Should Tobacco companies be held responsible for smoking related illnesses and deaths?
Is anyone supposed to be held responsible for other people’s actions or choices? This is a question that is bound to exist while considering the debate of tobacco companies being held or not being held responsible for illnesses and deaths related to tobacco smoking. Tobacco smoking leads to numerous diseases especially respiratory and cardiovascular diseases including cancers such as lung cancer, throat cancer, and cancer of the larynx among other cancers. For instance, about 443,600 deaths annually related to smoking occurred between 2000 and 2004 (National Cancer Institute, para 1). Tobacco companies however should not be solely held responsible for smoking related illnesses and deaths.
It is inappropriate to shelf the blame of smoking related illnesses to tobacco companies while it is well known that it is individuals who make the choice to smoke. Since no one is compelled to smoke, then everyone should be responsible and accountable for his or her choice to smoke. The ill health or death that may result from smoking should be attributed to the individual who willingly makes the choice to smoke. After all, tobacco companies as well as other organizations clearly indicate the possible health risks related to smoking (Wakefield, Mcleod & Smith, p 300). Individuals therefore choose to smoke while they are well aware of the possible health related consequences.
Even if individuals were to claim that tobacco is addictive and hence tobacco companies should be held responsible for the negative effects of smoking, it is possible to quit smoking. Individuals can quit smoking by first having willpower to quit and then utilize resources such as nicotine replacements as a step towards quitting smoking. Just as smokers decided to smoke from an informed point, so should they decide to stop smoking and in both cases respect for individual rights should be upheld.
Despite smoking being an individual choice, the tobacco companies play a major role in influencing individuals to smoke. It is for instance notable that tobacco companies are good at enticing individuals to consume tobacco by persuading people to smoke using smart marketing approaches (Wakefield, Mcleod & Smith, p 300). Whereas tobacco companies indicate that smoking is harmful to health, they also encourage smoking in their advertisements and hence it is not solely an individual’s responsibility to smoke. In that case, tobacco companies ought to share the blame of smoking related illnesses and deaths.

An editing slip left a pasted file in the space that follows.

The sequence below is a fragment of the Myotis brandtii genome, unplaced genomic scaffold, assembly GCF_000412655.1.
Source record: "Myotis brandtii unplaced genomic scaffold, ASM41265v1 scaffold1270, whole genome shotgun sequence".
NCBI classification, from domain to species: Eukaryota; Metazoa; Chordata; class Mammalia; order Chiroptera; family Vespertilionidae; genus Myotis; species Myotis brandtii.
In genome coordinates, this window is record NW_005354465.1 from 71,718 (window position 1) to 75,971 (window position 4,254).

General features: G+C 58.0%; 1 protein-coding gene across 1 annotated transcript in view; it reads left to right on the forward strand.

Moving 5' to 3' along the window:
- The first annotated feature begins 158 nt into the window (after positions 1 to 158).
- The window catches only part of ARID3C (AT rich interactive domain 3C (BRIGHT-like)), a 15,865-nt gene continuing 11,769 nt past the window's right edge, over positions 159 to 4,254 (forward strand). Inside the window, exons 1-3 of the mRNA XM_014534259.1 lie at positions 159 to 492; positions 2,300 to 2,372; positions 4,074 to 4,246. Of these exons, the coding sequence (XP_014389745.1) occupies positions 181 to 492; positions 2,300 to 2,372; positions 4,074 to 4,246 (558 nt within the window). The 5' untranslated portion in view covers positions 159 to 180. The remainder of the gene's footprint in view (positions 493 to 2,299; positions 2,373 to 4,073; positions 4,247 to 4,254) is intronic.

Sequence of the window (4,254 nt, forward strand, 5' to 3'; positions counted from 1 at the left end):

When individuals fall to the trap of the persuasive advertisement and marketing messages, they eventually become addicted to smoking. Since tobacco companies influence individuals to engaging into an addictive practice, the companies also ought to be held responsible for negative consequences thereof and not to solely blame the smoker. Furthermore, it is well appreciated that quitting smoking is a great difficulty for many smokers due to the addictiveness of nicotine. For instance, Chambers (para 2) cites a smoker as saying “we want to stress that we don’t like smoking, and we feel smoking is harmful.” As such, tobacco companies should bear the blame of illnesses and deaths related to smoking. It is the tobacco companies to blame for resultant illnesses and deaths since the companies promote smoking as a stylish and good habit yet they understand the lethality of tobacco let alone its addictiveness.
Smoking related illnesses and deaths is an unending debate. However, the role of the individuals and tobacco companies is clear. Even as individuals retain rights to individual choices and consequences thereof, tobacco companies should be discouraged or banned from advertising tobacco to protect individuals from the negative consequences. However, the individuals must make less harmful decisions in all situations.
Chambers, Marcia. Ideas & trends; tobacco companies breathe a bit easier. Week in Review. The New York Times. December 25, 1985.
National Cancer Institute. Prevention and Cessation of Cigarette Smoking: Control of Tobacco Use (PDQ®): significance. 2009. Retrieved 7, June 2010 from http://www.cancer.gov/cancertopics/pdq/prevention/control-of-tobacco-use/HealthProfessional/page2
Wakefield, Melanie. Mcleod, Kim and Smith, Katherine Clegg. Individual versus corporate responsibility for smoking-related illness: Australian press coverage of the Rolah McCabe trial. Health Promotion International, 2003:18(4):297-305.
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